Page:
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post #7 of 8 Old 05-09-2018, 01:30 PM Thread Starter
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Yes I am planning on doing some sort of handle which swings out to pull it. Right now I have a husky box which I load my gear into. This works, but it's messy as I have to pack and unpack, the goal here is to unfold or open drawers when I set up, perhaps tighten something, and when I am done to simply untighten, and close the drawers.

I don't understand what you mean by swing up support? Is that something which comes up from the box itself? I could probably put a hinge on the back under what comes up, might even be useful to keep the top closed when it's in movement. I kind of illustrated what I am thinking, ideally with some sort of knob that pulls out to allow it to go upright.

I was thinking the back of the far right pair of supports would act as a lid, but what I could do is add a triangular support as well which comes out on a hinge. As it tries to move forward to go down, this would increase the pressure on the triangular piece. ( this seems rather complicated to me, it could work, but not sure if it's a good idea ). Just adding a leg which goes to the ground might be a good idea too.

Are you saying make one of the uprights longer, soas to put a hole or some such to put in a retaining pin. I could probably do that on the middle support, the distance between holes would be the same, but the longer wood will swing lower, and I can put both a stop and a catch on it.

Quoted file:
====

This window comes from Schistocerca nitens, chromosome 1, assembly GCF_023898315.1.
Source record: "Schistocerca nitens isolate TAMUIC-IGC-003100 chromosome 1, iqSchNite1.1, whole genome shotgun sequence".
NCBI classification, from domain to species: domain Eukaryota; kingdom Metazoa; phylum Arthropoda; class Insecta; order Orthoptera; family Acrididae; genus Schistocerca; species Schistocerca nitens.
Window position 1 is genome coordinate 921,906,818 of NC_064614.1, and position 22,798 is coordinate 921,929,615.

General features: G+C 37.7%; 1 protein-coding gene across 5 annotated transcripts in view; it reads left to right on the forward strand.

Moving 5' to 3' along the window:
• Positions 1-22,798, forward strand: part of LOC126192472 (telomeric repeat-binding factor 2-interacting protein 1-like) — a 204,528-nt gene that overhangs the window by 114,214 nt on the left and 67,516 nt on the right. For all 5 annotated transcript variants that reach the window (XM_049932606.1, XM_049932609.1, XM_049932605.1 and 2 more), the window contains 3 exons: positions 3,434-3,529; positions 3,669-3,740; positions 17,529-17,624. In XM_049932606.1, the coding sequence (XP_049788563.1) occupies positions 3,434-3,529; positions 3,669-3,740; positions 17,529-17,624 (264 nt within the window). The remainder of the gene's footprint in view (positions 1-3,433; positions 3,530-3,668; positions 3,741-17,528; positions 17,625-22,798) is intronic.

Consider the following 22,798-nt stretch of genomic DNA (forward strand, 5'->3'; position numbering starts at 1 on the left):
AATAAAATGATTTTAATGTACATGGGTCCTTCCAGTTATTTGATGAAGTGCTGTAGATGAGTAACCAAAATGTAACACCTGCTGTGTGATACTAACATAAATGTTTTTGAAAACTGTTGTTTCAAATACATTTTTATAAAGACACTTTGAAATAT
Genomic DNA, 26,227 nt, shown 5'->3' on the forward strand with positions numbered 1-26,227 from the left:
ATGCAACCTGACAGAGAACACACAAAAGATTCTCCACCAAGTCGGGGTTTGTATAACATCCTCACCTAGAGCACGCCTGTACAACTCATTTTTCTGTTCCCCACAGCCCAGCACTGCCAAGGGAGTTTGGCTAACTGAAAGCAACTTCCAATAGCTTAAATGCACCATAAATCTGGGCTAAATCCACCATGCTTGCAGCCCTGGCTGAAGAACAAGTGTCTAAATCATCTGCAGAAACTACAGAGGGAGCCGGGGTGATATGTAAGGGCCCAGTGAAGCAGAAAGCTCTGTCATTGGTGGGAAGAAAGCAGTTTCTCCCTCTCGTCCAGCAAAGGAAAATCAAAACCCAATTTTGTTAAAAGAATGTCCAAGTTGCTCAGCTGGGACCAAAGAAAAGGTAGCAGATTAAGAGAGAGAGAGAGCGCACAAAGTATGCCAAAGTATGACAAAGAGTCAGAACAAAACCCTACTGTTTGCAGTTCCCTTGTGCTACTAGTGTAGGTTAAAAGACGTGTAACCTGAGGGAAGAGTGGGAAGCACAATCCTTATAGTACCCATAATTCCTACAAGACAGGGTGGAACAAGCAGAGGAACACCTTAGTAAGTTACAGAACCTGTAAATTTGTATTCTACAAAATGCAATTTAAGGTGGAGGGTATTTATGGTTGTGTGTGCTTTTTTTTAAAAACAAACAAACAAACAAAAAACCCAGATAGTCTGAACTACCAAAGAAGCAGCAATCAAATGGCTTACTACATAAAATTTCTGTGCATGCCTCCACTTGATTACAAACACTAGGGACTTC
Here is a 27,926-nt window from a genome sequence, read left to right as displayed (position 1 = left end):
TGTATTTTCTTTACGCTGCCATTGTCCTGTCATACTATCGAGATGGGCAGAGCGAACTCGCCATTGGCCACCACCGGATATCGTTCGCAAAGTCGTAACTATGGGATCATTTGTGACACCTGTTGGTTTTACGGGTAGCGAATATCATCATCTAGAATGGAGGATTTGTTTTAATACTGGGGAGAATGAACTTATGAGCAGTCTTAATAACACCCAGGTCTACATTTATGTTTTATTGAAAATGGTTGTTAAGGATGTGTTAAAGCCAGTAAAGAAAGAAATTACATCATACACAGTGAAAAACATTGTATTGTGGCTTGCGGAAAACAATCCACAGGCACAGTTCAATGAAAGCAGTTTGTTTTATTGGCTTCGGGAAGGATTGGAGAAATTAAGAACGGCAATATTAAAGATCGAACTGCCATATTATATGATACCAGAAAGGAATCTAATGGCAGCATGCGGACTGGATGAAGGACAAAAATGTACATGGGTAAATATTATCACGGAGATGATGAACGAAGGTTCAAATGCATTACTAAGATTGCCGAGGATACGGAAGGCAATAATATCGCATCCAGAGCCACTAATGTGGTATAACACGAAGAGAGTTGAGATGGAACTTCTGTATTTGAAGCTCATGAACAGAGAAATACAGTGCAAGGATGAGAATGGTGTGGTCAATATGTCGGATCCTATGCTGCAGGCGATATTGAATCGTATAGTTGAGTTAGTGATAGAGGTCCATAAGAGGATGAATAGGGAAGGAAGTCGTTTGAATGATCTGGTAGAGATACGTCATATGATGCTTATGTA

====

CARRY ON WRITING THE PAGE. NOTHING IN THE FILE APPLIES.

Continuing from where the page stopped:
Quote:
Unless you are very gentle with it what you have built won't last. Where the bolts are the wood will split the ends of the stick. These parts need to be made out of metal for normal use.
That is kind of why I am posting here, is there a better approach for the lift mechanism, ideally using wood? I am leery of getting a heavy metal mechanism, mostly because I would have to design everything around it. I was hoping to see if there are other design approaches - this is my way of brainstorming.

Most easel legs on french easels are of similar design and much thinner wood. Does the kind of wood matter, I avoided pine and am using oak for these. It seems easel legs all use very hard woods. There are metal inserts at lowes, which are basically tubes, perhaps adding these will reinforce the wood so it does not cause it to split.
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post #8 of 8 Old 05-10-2018, 09:39 AM
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Brian, in your illustration center pic, lengthen the support on the left (bottom arrow) so it can be pinned to the side of the wagon.

Cantilever the storage box in the other direction (forward on the wagon) and put the swing up support (possibly your pulling handle) at the front of the wagon. I am just thinking about the center of gravity, and support for the box.

The box could be mounted to the top of the support assembly with drawer slides (so it could be slid forward/rearward) if necessary...using bearing drawer slides. and could be pinned thru the slide for transport.
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Last edited by gmercer_48083; 05-10-2018 at 09:57 AM.